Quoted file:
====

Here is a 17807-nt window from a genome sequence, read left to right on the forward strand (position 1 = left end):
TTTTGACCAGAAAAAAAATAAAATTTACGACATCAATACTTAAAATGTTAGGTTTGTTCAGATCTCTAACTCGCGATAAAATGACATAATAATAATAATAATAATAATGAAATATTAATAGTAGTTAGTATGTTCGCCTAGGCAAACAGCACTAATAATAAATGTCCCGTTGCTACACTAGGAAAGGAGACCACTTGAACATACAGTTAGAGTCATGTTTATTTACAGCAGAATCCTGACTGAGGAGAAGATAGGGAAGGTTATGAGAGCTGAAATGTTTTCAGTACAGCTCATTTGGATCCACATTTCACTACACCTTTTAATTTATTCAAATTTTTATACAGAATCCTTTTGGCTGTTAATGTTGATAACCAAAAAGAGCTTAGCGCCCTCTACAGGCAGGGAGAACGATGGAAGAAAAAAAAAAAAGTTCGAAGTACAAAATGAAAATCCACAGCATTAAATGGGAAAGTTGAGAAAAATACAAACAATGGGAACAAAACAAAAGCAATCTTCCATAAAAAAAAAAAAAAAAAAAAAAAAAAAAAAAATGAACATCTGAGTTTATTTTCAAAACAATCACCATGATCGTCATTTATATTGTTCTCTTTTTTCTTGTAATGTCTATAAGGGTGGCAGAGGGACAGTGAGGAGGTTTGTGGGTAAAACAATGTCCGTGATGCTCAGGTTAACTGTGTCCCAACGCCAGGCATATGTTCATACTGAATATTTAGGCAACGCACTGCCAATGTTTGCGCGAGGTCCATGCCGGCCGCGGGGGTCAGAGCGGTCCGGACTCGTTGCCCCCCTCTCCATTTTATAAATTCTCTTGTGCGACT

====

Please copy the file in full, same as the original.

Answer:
Here is a 17807-nt window from a genome sequence, read left to right on the forward strand (position 1 = left end):
TTTTGACCAGAAAAAAAATAAAATTTACGACATCAATACTTAAAATGTTAGGTTTGTTCAGATCTCTAACTCGCGATAAAATGACATAATAATAATAATAATAATAATGAAATATTAATAGTAGTTAGTATGTTCGCCTAGGCAAACAGCACTAATAATAAATGTCCCGTTGCTACACTAGGAAAGGAGACCACTTGAACATACAGTTAGAGTCATGTTTATTTACAGCAGAATCCTGACTGAGGAGAAGATAGGGAAGGTTATGAGAGCTGAAATGTTTTCAGTACAGCTCATTTGGATCCACATTTCACTACACCTTTTAATTTATTCAAATTTTTATACAGAATCCTTTTGGCTGTTAATGTTGATAACCAAAAAGAGCTTAGCGCCCTCTACAGGCAGGGAGAACGATGGAAGAAAAAAAAAAAAGTTCGAAGTACAAAATGAAAATCCACAGCATTAAATGGGAAAGTTGAGAAAAATACAAACAATGGGAACAAAACAAAAGCAATCTTCCATAAAAAAAAAAAAAAAAAAAAAAAAAAAAAAAATGAACATCTGAGTTTATTTTCAAAACAATCACCATGATCGTCATTTATATTGTTCTCTTTTTTCTTGTAATGTCTATAAGGGTGGCAGAGGGACAGTGAGGAGGTTTGTGGGTAAAACAATGTCCGTGATGCTCAGGTTAACTGTGTCCCAACGCCAGGCATATGTTCATACTGAATATTTAGGCAACGCACTGCCAATGTTTGCGCGAGGTCCATGCCGGCCGCGGGGGTCAGAGCGGTCCGGACTCGTTGCCCCCCTCTCCATTTTATAAATTCTCTTGTGCGACT